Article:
Today In History: America’s First Roller Coaster Opens
Today in 1884, America’s first roller coaster opened to the public. The roller coaster was called a “switchback railway” at the time, invented by LaMarcus Thompson. It opened on Coney Island in New York and cost a nickel to ride, reaching blistering speeds of up to six miles per hour.
It was a hit. In the coming decades, switchback railways would proliferate across the country. They are now an institution.
Coney Island is famous as a recreation spot for New York residents, who would travel to the small tract of land along the Atlantic ocean on sunny days to enjoy carnival attractions. Coney Island’s first hotel opened in 1829. It saw its heyday in the early 20th century, boasting three different amusement parks – Dreamland, Luna Park and Steeplechase. Coney Island was connected to the city by subway in the 1920’s, making it boom in popularity.
Coney Island boast not only the country’s first roller coaster, but also the esteem of allegedly being the birthplace of the hot dog. Hot dogs may have been first made by a man named Charles Feltman in 1867, but it wasn’t until 1916 that Coney Island had its first hot dog stand, Nathan’s. The Nathan’s stand was operated by one of Feltman’s previous employees. Nathan’s is now most famous for staging hot dog eating contests.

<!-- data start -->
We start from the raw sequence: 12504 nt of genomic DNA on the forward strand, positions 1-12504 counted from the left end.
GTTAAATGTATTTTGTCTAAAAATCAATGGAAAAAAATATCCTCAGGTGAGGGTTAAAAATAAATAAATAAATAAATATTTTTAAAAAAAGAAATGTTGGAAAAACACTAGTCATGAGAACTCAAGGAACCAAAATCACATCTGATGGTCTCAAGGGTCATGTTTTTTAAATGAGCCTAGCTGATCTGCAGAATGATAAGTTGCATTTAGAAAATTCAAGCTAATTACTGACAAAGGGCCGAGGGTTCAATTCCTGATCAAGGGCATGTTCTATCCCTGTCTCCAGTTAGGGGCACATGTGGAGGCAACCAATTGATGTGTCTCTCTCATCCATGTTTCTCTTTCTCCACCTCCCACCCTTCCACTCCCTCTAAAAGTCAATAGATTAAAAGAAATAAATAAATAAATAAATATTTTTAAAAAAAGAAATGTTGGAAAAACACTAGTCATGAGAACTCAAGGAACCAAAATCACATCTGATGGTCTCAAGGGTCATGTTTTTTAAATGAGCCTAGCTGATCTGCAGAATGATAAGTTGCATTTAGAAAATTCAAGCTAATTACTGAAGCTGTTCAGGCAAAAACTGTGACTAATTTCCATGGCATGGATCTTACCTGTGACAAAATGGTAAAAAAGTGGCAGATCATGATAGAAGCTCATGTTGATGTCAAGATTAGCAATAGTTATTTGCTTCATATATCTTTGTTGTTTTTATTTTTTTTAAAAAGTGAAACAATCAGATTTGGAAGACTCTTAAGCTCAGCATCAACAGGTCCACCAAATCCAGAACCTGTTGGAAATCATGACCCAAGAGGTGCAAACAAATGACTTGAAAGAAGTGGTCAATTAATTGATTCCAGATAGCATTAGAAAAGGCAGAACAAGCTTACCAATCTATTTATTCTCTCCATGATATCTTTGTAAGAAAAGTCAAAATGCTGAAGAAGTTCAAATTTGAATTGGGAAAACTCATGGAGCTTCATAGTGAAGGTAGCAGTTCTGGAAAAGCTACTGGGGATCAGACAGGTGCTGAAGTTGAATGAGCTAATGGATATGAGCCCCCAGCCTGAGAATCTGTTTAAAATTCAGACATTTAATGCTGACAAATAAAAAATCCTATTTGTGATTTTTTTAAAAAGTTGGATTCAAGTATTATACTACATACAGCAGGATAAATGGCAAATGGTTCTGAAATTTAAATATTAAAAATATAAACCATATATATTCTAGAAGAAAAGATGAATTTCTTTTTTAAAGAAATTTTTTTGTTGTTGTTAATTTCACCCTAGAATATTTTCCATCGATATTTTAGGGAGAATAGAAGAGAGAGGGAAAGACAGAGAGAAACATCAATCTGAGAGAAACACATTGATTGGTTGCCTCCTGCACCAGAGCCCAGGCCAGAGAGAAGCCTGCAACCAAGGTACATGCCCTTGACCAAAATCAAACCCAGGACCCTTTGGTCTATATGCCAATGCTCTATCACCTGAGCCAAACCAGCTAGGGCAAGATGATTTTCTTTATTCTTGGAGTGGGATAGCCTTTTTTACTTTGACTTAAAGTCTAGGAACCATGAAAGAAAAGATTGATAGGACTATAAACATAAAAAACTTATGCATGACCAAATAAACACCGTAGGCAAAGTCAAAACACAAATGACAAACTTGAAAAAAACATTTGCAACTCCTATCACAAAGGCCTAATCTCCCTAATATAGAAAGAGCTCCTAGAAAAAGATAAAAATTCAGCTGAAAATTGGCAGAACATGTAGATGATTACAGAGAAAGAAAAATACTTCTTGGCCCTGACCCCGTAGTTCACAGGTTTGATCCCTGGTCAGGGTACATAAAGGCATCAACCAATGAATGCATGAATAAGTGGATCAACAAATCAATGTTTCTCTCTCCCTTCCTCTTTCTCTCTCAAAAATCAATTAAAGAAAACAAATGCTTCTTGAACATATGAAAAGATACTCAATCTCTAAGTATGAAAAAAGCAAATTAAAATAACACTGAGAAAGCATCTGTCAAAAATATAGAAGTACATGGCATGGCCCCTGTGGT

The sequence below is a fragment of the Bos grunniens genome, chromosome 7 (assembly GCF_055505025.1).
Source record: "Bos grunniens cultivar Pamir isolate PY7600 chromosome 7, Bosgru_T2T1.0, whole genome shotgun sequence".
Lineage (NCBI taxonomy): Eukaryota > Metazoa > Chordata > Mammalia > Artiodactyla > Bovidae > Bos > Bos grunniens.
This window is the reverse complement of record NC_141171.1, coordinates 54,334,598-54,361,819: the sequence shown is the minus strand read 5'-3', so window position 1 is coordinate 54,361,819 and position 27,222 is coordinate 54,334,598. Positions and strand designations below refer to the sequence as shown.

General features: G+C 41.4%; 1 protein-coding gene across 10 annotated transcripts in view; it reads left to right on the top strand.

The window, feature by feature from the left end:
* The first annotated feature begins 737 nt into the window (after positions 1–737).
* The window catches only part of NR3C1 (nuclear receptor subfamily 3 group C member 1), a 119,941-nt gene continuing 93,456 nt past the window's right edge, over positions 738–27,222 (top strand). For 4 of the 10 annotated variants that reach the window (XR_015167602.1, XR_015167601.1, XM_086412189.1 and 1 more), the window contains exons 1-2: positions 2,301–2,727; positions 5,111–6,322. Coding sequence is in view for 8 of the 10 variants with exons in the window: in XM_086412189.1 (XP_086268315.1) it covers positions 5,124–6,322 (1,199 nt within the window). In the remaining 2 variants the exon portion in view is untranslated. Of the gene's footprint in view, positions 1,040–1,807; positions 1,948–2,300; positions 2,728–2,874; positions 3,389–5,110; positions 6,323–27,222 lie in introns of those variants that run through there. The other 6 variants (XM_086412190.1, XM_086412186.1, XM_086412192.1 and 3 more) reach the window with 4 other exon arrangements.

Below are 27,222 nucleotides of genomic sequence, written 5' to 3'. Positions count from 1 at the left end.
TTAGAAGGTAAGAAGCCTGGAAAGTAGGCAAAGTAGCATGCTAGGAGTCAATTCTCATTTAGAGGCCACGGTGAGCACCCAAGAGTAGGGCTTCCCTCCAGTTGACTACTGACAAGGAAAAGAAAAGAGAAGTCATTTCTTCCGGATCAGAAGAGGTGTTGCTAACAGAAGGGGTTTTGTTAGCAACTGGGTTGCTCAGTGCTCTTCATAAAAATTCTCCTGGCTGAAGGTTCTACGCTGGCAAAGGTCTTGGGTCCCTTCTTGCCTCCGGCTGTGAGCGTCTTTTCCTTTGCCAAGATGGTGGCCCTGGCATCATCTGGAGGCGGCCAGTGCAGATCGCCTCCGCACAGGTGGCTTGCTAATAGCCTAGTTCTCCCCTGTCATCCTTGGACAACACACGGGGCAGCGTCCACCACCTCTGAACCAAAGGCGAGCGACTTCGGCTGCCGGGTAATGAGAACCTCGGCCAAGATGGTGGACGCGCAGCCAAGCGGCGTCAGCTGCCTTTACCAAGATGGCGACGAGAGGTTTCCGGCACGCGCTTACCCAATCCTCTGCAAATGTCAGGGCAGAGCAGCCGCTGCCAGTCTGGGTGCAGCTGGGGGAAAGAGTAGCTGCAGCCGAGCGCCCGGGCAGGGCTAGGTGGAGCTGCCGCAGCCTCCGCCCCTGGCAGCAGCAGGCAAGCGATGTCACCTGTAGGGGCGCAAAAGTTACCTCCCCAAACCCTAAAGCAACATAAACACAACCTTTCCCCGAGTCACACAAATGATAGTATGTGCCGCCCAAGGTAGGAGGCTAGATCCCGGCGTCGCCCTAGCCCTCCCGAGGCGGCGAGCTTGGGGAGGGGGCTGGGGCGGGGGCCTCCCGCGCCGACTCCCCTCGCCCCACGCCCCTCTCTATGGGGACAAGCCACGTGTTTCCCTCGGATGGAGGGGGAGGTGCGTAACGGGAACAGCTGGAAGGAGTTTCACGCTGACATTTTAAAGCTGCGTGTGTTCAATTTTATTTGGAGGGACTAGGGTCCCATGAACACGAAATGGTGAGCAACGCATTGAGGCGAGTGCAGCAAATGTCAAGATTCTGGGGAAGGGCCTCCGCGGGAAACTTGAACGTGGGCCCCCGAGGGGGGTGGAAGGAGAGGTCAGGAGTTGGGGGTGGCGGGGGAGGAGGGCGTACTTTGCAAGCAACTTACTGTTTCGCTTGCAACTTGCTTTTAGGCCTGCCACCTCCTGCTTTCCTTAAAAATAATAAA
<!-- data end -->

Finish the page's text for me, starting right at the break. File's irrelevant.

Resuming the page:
While Coney Island boomed in the 1920’s, it fell somewhat into disuse during the Great Depression and ensuing World War. The old-style amusement park would prove to be largely a thing of the past. When Disneyland opened in 1955, it signaled the end of amusement parks and the rise of larger, more sophisticated theme parks. Disneyland also revitalized American interest in roller coasters.
A kind of arms race ensued, with many theme parks attempting to one-up each other in terms of how high, fast and loopy they could make their coasters.
Coney Island couldn’t keep up. All of its parks had shuttered by the middle of the 1960s. It’s still an attraction, though, and you can still ride a coaster if you go. The Cyclone, a wooden roller coaster built in 1927, is still in operation.
The Island may enjoy a resurgence in popularity in the coming years. A real estate developer has announced that they are constructing a lavish resort on the Island, as well as a 4,000-foot-long roller coaster, among other attractions. Even so, the Coaster isn’t planning on shutting down any time soon.